Beetroot is a root vegetable also known as beet or red bean. There are several types of beetroot that are distinguished by their color such as celery, a leafy variety, and sugar beet whose root has a high concentration of sugars.
The intense color of red beetroot is due to the presence of a substance called betanin. This is the main pigment of beets with a concentration of 300 mg to 600 mg per kg. It is an antioxidant that is believed to have various health benefits. It is extracted from beets and is a food additive with the name (E162). Betaine also prevents the oxidation of LDL cholesterol by DNA damage . .
What is its nutritional value?
Beetroot for a good source of fiber, folic acid, magnesium, potassium and iron while especially its juice has gained superfood status in recent years. 100 grams of raw beets have the following nutrients:
- Calories: 43
- Water: 88%
- Protein: 1.6 g.
- Carbohydrates: 9.6 g.
- Sugar: 6.8 gr.
- Fiber: 2.8 gr.
- Fat: 0.2 g.
- Folic acid 80 mcg
- Sodium 78 mg
- Potassium 325 mg
- Calcium 16 mg
- Magnesium 23 mg
- Phosphorus 36 mg
- Iron 0.8 mg
- Vitamin B6 0.1 mg
- Vitamin A 33 IU
- Vitamin C 4.9 mg
In addition to cooked or pickled, beetroot can be eaten raw. Its root is hard while cooked it becomes soft. The leaves can also be eaten although they can leave a bitter taste in the mouth if eaten raw.
Beetroot is healthy no matter how you prepare it. However, its juice is the best way because cooking reduces its nutritional value. If you do not like natural beetroot juice try adding apple, carrot or orange juice to have a better taste. If you decide to include beetroot juice in your diet, start gradually and as it adjusts you will be able to drink more.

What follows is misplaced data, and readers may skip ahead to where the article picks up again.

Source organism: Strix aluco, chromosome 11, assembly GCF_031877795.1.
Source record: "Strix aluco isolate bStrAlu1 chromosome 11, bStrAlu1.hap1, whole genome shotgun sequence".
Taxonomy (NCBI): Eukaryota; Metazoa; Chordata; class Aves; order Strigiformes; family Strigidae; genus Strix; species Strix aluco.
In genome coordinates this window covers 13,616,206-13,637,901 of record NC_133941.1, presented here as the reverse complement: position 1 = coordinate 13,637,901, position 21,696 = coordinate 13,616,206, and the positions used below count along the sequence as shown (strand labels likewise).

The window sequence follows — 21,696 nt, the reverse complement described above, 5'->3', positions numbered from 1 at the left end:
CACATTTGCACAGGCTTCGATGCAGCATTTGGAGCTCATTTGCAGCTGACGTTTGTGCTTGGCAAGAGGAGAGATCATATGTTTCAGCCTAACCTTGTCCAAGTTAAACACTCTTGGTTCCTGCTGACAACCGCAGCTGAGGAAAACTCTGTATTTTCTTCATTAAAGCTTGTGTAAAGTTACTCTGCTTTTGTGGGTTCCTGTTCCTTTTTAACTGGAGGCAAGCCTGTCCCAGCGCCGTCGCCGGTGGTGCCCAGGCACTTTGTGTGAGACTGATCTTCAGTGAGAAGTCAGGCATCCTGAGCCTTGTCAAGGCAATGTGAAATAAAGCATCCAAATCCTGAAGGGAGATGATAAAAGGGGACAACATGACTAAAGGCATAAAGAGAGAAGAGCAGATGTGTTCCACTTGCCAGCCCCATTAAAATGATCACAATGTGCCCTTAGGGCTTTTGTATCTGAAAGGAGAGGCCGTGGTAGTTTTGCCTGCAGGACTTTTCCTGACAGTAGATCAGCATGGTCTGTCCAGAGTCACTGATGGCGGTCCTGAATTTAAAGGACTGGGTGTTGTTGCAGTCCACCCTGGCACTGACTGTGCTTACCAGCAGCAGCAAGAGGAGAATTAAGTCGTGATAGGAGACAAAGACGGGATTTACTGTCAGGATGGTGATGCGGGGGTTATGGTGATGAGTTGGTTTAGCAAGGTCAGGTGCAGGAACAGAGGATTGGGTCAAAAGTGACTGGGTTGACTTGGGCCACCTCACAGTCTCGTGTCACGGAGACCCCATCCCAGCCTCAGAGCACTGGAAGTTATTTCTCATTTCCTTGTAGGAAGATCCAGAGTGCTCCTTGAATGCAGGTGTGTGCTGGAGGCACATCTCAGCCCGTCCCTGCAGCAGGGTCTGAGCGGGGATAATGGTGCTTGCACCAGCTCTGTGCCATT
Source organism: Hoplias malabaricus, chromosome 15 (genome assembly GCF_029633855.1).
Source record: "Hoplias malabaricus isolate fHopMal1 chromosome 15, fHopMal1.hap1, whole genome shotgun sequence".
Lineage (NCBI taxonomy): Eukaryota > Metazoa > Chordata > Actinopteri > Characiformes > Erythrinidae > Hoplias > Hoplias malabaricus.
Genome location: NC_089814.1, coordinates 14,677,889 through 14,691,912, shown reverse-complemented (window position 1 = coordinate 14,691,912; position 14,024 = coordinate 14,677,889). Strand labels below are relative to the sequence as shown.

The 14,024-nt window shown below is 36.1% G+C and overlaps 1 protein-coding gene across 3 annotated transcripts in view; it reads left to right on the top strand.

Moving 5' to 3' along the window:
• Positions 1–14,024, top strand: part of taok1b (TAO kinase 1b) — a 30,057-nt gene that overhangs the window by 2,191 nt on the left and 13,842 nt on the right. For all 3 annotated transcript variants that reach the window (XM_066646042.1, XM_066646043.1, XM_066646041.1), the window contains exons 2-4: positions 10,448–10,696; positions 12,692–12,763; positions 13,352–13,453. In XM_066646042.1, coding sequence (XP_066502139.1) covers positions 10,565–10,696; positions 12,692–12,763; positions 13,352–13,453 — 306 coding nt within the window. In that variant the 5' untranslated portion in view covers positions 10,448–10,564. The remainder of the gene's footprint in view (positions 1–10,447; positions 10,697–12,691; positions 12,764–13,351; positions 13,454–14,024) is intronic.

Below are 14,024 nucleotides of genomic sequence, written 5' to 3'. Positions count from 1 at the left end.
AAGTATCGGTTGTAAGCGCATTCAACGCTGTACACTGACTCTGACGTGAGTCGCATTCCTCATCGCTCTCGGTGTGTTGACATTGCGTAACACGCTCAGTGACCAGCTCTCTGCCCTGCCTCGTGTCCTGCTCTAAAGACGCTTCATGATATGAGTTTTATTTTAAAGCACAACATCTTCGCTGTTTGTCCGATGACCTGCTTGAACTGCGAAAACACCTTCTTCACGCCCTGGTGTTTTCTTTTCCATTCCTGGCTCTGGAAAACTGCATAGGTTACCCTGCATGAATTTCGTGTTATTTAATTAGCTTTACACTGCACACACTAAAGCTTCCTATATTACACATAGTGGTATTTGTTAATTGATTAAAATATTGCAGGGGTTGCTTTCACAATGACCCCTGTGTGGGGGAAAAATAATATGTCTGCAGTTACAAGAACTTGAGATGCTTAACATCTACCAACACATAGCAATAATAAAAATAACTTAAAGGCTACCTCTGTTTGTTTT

The properties of beetroot
Beetroot has cardioprotective properties and improves performance during exercise. Its properties are due to its high content of nitrates and nitrites which improve blood flow. Nitrates and nitrites are found mainly in leafy green vegetables  and are also used as preservatives. Spinach, red beetroot, celery and lettuce are important. Spinach contains about 20 mg per 100 g. and beetroot 15 mg. Nitrates and nitrites are converted in the body to nitric oxide which has many important functions.
It should be noted, however, that there has been much debate over the years about the role of nitrates in health . While most nitrates and nitrites are obtained from vegetables and fruits (80-95%), we also take them as food additives in cooked products, cereals and processed meats because they inhibit the growth of bacteria. They are thought to be able to react with food amines (ammonia derivatives) to form nitrosamines which have been linked to cancer in various studies . However, nitrates and nitrites do not have negative effects on their own, after all they are produced by the human body itself – from the amino acid arginine – in order to meet its normal requirements.
Beetroot lowers blood pressure
Many studies have shown that beetroot juice can improve blood pressure and vascular function. The cause for these properties are considered to be nitrates and nitrites which in the body are converted to nitric oxide.
Nitric oxide relaxes and dilates blood vessels, facilitating blood flow. It works on the walls of the arteries sending signals to the smooth muscle cells to relax [5, 6]. When smooth muscle cells relax, blood vessels dilate and blood pressure drops.
Beetroot or its juice can lower blood pressure by up to 3–10 mmHg for a few hours.
Beetroot increases endurance during exercise
Consumption of beets can improve running and cycling performance, increase endurance and enhance oxygen utilization leading to an overall better performance during exercise [8, 9].
Studies show that beetroot nitrates can increase athletic performance – especially during high-intensity exercise – by reducing the body’s need for oxygen. That is why athletes often consume beetroot juice.